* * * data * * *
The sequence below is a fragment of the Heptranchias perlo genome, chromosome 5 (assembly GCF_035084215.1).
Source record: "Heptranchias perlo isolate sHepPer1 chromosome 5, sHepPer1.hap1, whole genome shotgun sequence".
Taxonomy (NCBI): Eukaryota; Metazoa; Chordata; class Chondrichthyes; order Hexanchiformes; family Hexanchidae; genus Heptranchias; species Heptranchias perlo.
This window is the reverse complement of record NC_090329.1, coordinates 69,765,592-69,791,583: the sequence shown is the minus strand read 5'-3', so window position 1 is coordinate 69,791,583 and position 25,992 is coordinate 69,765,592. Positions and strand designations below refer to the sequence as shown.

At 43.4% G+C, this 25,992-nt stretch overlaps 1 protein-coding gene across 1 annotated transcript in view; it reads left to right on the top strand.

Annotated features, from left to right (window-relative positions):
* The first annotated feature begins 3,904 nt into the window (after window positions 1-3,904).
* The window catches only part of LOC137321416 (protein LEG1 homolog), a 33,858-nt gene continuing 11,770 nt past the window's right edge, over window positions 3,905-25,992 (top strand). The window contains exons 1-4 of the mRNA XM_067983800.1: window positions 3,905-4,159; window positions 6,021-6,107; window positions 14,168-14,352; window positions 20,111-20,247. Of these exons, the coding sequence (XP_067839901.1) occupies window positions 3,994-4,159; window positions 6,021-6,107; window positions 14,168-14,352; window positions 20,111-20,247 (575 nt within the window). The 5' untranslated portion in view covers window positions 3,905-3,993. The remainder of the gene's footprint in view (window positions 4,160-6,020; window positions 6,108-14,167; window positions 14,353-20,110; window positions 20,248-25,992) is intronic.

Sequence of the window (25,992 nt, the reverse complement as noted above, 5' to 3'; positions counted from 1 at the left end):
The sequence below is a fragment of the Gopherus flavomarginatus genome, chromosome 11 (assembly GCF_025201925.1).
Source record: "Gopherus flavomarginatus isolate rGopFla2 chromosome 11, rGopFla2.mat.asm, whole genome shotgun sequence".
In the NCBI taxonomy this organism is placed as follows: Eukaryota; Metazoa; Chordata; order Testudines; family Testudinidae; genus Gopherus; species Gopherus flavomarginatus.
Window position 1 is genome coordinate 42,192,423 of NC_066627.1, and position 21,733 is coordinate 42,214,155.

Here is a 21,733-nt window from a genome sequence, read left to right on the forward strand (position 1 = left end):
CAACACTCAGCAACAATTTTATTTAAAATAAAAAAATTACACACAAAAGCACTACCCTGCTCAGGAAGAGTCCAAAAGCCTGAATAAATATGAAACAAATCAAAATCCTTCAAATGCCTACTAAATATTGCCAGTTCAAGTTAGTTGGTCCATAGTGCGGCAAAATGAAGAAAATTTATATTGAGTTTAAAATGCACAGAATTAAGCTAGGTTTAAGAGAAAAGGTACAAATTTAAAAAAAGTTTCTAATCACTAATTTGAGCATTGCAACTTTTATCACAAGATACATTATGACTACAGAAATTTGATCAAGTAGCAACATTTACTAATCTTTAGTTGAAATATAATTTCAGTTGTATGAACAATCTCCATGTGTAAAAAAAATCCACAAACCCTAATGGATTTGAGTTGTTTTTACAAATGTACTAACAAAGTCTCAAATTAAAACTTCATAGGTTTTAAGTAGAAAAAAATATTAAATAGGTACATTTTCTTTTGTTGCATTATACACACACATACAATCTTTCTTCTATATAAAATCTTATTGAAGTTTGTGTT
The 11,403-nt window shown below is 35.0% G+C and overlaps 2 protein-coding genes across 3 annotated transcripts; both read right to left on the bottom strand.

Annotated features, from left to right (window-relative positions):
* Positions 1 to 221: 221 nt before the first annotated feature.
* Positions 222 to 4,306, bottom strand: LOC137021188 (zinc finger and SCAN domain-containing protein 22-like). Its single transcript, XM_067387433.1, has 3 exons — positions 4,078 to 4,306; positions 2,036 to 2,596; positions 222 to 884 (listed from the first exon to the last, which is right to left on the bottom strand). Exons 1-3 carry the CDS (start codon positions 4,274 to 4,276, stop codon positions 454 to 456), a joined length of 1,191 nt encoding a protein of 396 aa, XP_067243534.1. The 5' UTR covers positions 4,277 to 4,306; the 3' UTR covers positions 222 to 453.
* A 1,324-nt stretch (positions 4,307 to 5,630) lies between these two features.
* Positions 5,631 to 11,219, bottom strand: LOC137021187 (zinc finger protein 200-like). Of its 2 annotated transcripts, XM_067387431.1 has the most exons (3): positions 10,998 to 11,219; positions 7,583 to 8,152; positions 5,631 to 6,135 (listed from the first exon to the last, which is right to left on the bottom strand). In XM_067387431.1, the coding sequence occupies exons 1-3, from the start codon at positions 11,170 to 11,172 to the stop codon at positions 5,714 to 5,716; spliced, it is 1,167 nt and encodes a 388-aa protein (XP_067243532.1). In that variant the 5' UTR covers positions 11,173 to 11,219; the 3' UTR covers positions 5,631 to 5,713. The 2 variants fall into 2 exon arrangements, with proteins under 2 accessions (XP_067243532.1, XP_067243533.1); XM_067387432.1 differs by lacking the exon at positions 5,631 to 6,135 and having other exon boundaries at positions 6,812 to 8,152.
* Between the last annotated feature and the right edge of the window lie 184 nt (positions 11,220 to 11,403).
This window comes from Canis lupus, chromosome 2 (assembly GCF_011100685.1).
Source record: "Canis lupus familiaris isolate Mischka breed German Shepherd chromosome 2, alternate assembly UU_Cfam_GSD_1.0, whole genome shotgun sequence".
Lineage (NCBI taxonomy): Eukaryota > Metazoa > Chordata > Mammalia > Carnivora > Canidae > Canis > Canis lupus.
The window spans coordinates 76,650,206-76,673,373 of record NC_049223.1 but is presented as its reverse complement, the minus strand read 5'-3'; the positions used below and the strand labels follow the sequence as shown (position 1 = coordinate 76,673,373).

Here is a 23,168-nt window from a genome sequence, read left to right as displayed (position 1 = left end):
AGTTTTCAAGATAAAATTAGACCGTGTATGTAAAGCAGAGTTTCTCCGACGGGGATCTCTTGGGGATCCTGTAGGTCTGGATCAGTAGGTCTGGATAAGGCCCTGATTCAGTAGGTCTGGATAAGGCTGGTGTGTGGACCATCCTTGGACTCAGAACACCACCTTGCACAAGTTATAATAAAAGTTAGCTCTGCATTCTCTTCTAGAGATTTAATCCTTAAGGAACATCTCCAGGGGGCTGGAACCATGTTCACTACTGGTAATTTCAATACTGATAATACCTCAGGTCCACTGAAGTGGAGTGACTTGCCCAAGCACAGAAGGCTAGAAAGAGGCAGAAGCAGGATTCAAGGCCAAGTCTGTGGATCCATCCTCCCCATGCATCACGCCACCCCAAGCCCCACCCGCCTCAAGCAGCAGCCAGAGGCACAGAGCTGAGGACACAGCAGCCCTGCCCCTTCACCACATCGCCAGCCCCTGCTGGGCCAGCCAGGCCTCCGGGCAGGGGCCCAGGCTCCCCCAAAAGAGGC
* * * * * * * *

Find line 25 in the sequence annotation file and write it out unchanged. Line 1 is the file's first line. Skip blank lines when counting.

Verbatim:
Lineage (NCBI taxonomy): Eukaryota > Metazoa > Chordata > Mammalia > Carnivora > Canidae > Canis > Canis lupus.